How the reward system in the brain processes risky decisions

Every neuron counts
Cued lottery task and monkeys’ choice behavior. a A Sequence of events in the choice trials. Two pie charts representing available options were presented to the monkeys on the left and right sides of the screen. The monkeys chose either of the targets by fixating on the side where they appeared. b Frequency with which the target on the right side was selected for the expected values of the left and right target options. c Sequence of events in single-cue trials. d AIC values are estimated based on the four standard economic models to describe the monkey’s choice behavior: EV, EU, PT1, and PT2. See the Methods section for details. e Estimated utility functions in the best-fit model PT2. f Estimated probability-weighting functions in the best-fit model PT2. Images in panels a-c were created by the authors and previously published in Neural Population Dynamics Underlying Expected Value Computation. Hiroshi Yamada, et al. Credit: Nature Communications (2022). DOI: 10.1038/s41467-022-33579-0

The mechanisms underlying decision-making have been a long-standing focus of neuroscience research. But now, researchers from Japan have found new information about how the reward system in the brain processes risky decisions.

In a study recently published in Nature Communications, researchers from the University of Tsukuba have revealed that individual neurons in the that processes reward information fire in accordance with a well-established theory used to describe the process.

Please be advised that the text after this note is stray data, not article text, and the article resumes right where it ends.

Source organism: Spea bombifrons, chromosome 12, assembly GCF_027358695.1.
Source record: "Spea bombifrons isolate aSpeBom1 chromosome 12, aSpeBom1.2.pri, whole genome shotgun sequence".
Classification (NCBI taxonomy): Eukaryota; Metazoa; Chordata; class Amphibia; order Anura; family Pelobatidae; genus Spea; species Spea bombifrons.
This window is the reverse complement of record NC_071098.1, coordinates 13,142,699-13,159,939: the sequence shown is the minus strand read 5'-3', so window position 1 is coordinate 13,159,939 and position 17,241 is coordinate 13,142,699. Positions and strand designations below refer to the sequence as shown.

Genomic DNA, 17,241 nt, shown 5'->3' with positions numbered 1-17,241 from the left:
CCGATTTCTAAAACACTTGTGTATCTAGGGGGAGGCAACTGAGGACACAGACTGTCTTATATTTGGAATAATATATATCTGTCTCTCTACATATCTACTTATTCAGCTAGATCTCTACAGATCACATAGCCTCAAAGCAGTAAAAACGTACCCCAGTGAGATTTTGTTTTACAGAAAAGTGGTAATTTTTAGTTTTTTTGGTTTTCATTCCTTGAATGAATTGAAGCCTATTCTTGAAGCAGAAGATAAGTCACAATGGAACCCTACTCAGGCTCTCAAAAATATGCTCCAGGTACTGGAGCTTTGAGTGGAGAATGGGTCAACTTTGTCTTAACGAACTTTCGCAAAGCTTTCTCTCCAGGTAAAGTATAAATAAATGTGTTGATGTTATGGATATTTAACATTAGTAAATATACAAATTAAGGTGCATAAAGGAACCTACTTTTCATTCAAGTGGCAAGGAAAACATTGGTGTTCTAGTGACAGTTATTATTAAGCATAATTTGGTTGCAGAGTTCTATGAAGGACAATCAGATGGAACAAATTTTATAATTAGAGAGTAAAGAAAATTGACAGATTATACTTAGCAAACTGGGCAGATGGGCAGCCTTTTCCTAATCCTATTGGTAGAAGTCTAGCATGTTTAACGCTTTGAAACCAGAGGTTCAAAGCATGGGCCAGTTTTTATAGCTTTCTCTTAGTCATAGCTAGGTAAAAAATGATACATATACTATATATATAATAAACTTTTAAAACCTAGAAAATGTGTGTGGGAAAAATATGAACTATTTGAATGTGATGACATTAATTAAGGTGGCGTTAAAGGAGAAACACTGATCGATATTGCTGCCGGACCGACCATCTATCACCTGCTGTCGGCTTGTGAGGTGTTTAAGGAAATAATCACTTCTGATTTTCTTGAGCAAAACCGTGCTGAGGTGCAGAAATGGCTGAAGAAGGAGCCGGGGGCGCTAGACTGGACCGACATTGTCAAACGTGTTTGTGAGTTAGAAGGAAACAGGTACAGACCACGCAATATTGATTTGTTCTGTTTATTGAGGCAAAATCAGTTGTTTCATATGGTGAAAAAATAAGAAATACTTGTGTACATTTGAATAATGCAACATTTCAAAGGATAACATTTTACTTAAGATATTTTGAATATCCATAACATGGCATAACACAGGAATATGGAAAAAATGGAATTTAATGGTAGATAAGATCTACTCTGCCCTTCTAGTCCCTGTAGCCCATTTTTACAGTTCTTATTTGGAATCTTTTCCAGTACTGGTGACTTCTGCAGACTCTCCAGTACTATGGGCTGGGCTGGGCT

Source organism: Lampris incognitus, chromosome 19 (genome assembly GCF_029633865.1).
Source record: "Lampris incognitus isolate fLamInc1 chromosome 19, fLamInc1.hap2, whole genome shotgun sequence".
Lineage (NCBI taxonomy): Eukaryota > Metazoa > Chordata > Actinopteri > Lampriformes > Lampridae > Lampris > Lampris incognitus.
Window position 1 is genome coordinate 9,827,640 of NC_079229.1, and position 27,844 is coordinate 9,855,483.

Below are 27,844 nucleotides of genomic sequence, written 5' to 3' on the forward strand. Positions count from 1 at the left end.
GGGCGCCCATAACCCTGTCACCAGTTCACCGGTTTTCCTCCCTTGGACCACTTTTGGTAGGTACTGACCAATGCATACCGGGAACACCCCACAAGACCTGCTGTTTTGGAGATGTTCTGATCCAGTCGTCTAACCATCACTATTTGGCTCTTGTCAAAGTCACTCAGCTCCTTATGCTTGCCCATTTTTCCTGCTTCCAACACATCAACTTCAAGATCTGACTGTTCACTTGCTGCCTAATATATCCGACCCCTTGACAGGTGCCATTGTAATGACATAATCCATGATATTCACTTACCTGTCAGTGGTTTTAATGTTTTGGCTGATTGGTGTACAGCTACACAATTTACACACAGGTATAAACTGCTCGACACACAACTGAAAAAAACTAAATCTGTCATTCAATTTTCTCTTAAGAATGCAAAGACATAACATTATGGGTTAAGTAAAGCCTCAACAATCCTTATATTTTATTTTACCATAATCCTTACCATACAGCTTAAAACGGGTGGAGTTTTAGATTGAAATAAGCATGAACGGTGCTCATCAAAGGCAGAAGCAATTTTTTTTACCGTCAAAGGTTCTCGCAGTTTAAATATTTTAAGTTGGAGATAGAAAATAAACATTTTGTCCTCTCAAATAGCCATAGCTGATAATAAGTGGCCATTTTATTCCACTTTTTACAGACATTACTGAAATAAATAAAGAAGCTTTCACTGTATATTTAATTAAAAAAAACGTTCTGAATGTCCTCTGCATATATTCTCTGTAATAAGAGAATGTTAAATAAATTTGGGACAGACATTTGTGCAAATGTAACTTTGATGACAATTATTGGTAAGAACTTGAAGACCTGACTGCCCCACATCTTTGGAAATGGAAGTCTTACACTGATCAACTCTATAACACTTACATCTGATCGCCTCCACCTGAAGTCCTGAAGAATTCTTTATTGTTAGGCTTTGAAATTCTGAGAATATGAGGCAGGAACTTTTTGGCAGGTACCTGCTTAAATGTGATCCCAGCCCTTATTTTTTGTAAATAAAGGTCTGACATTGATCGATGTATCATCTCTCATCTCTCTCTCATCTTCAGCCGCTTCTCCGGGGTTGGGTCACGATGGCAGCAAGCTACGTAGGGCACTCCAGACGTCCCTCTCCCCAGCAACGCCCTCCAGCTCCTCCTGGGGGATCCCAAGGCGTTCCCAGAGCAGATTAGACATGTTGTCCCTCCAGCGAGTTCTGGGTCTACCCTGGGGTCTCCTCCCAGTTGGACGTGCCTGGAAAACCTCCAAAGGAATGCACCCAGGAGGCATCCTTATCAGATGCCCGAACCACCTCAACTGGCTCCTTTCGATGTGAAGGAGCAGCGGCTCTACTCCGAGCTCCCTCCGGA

First proposed in the 1970s, prospect theory is a highly influential concept used to describe how people and animals make choices. Although this theory has been supported by thousands of studies, limitations in the temporal and spatial resolution of human neuroimaging techniques have prevented researchers from determining whether the activity of individual neurons follows this pattern, something that the researchers at the University of Tsukuba aimed to address.

"Although the field of neuroeconomics has made great progress towards understanding how the brain makes economic decisions, we still don't know how the reward circuitry processes subjective value judgments in this context," say authors Professor Hiroshi Yamada and Professor in Economics Agnieszka Tymula. "This has important implications for understanding how subjective value judgments are related to perceptions regarding the probability of a given outcome."

To examine this, the researchers trained to perform two lottery tasks, one in which they chose between two options with different reward probabilities, and one in which they did not make a choice but received a reward at the end of the trial. Neural activity was recorded while the monkeys performed the tasks, and the correspondence between the behavioral task performance and the was evaluated.

"The results were surprising," explains author Professor Yasuhiro Tsubo. "We found that the single-neuron activity in four core areas of the reward circuit reflected the subjective value judgments made by the monkeys while they completed the economic decision-making task, indicating that the activity conformed to the prospect theory framework."

Furthermore, the neural activity patterns that corresponded to the prospect theory were distributed throughout many regions of the .

"Our study is the first to show that prospect theory can be used to describe the activity of individual neurons in the reward system," says Professor Agnieszka Tymula.

That the activity of in monkeys corresponds with their risk preferences and probability weighting behavior verifies the findings of neuroimaging studies in humans. Furthermore, this new evidence supports the idea of a neuronal prospect theory model in which computations are distributed across the neural structures that process reward. These results open up exciting new avenues for future work.

More information: Yuri Imaizumi et al, A neuronal prospect theory model in the brain reward circuitry, Nature Communications (2022). DOI: 10.1038/s41467-022-33579-0

Journal information: Nature Communications
Citation: How the reward system in the brain processes risky decisions (2022, October 17) retrieved 13 April 2024 from
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